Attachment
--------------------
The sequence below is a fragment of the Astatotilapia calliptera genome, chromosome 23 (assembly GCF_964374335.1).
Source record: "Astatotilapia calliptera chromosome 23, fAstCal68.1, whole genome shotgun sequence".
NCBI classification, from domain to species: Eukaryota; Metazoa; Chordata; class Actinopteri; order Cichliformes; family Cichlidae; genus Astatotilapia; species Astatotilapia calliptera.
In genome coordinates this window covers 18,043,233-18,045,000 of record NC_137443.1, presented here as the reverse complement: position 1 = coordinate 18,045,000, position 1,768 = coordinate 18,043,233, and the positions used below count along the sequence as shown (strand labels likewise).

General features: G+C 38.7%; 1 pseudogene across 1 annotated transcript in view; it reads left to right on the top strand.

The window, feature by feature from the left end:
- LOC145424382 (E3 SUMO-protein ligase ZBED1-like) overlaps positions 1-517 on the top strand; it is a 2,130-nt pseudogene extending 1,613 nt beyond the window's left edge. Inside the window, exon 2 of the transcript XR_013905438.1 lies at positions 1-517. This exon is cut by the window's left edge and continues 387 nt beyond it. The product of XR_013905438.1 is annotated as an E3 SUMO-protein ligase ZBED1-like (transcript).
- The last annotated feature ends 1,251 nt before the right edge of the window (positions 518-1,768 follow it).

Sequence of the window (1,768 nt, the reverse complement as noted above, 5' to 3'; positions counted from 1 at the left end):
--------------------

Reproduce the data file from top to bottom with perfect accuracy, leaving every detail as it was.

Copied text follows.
The sequence below is a fragment of the Astatotilapia calliptera genome, chromosome 23 (assembly GCF_964374335.1).
Source record: "Astatotilapia calliptera chromosome 23, fAstCal68.1, whole genome shotgun sequence".
NCBI classification, from domain to species: Eukaryota; Metazoa; Chordata; class Actinopteri; order Cichliformes; family Cichlidae; genus Astatotilapia; species Astatotilapia calliptera.
In genome coordinates this window covers 18,043,233-18,045,000 of record NC_137443.1, presented here as the reverse complement: position 1 = coordinate 18,045,000, position 1,768 = coordinate 18,043,233, and the positions used below count along the sequence as shown (strand labels likewise).

General features: G+C 38.7%; 1 pseudogene across 1 annotated transcript in view; it reads left to right on the top strand.

The window, feature by feature from the left end:
- LOC145424382 (E3 SUMO-protein ligase ZBED1-like) overlaps positions 1-517 on the top strand; it is a 2,130-nt pseudogene extending 1,613 nt beyond the window's left edge. Inside the window, exon 2 of the transcript XR_013905438.1 lies at positions 1-517. This exon is cut by the window's left edge and continues 387 nt beyond it. The product of XR_013905438.1 is annotated as an E3 SUMO-protein ligase ZBED1-like (transcript).
- The last annotated feature ends 1,251 nt before the right edge of the window (positions 518-1,768 follow it).

Sequence of the window (1,768 nt, the reverse complement as noted above, 5' to 3'; positions counted from 1 at the left end):